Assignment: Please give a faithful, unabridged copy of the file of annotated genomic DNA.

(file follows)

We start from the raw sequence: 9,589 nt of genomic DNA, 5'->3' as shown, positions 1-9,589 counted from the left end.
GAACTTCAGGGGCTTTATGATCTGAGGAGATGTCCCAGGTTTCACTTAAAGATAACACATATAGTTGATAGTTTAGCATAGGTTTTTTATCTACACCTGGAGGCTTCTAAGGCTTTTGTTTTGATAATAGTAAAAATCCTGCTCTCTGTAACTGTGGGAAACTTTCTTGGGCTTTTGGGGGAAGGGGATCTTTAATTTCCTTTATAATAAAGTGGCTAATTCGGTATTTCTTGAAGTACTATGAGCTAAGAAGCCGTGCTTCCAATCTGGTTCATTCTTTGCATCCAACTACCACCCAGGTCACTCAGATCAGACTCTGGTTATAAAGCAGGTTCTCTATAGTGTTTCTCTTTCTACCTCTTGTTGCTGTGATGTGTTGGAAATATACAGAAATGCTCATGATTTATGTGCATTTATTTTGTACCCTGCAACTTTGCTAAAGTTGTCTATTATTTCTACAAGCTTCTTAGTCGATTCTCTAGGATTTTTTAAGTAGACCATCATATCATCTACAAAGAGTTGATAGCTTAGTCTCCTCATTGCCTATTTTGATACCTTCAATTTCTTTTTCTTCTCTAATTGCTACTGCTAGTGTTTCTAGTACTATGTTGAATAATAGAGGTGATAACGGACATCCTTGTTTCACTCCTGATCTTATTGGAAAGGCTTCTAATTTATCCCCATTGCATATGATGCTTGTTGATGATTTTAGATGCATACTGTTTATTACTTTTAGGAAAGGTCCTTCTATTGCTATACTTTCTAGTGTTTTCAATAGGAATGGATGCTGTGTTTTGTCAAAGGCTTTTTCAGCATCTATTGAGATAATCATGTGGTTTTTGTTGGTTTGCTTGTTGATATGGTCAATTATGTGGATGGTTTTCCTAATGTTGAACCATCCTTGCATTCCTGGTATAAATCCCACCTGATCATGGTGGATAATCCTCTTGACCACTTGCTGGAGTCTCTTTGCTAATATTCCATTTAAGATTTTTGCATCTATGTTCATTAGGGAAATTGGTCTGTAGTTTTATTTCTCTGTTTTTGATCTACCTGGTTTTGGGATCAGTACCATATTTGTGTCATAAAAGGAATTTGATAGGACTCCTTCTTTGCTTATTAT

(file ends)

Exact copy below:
We start from the raw sequence: 9,589 nt of genomic DNA, 5'->3' as shown, positions 1-9,589 counted from the left end.
GAACTTCAGGGGCTTTATGATCTGAGGAGATGTCCCAGGTTTCACTTAAAGATAACACATATAGTTGATAGTTTAGCATAGGTTTTTTATCTACACCTGGAGGCTTCTAAGGCTTTTGTTTTGATAATAGTAAAAATCCTGCTCTCTGTAACTGTGGGAAACTTTCTTGGGCTTTTGGGGGAAGGGGATCTTTAATTTCCTTTATAATAAAGTGGCTAATTCGGTATTTCTTGAAGTACTATGAGCTAAGAAGCCGTGCTTCCAATCTGGTTCATTCTTTGCATCCAACTACCACCCAGGTCACTCAGATCAGACTCTGGTTATAAAGCAGGTTCTCTATAGTGTTTCTCTTTCTACCTCTTGTTGCTGTGATGTGTTGGAAATATACAGAAATGCTCATGATTTATGTGCATTTATTTTGTACCCTGCAACTTTGCTAAAGTTGTCTATTATTTCTACAAGCTTCTTAGTCGATTCTCTAGGATTTTTTAAGTAGACCATCATATCATCTACAAAGAGTTGATAGCTTAGTCTCCTCATTGCCTATTTTGATACCTTCAATTTCTTTTTCTTCTCTAATTGCTACTGCTAGTGTTTCTAGTACTATGTTGAATAATAGAGGTGATAACGGACATCCTTGTTTCACTCCTGATCTTATTGGAAAGGCTTCTAATTTATCCCCATTGCATATGATGCTTGTTGATGATTTTAGATGCATACTGTTTATTACTTTTAGGAAAGGTCCTTCTATTGCTATACTTTCTAGTGTTTTCAATAGGAATGGATGCTGTGTTTTGTCAAAGGCTTTTTCAGCATCTATTGAGATAATCATGTGGTTTTTGTTGGTTTGCTTGTTGATATGGTCAATTATGTGGATGGTTTTCCTAATGTTGAACCATCCTTGCATTCCTGGTATAAATCCCACCTGATCATGGTGGATAATCCTCTTGACCACTTGCTGGAGTCTCTTTGCTAATATTCCATTTAAGATTTTTGCATCTATGTTCATTAGGGAAATTGGTCTGTAGTTTTATTTCTCTGTTTTTGATCTACCTGGTTTTGGGATCAGTACCATATTTGTGTCATAAAAGGAATTTGATAGGACTCCTTCTTTGCTTATTAT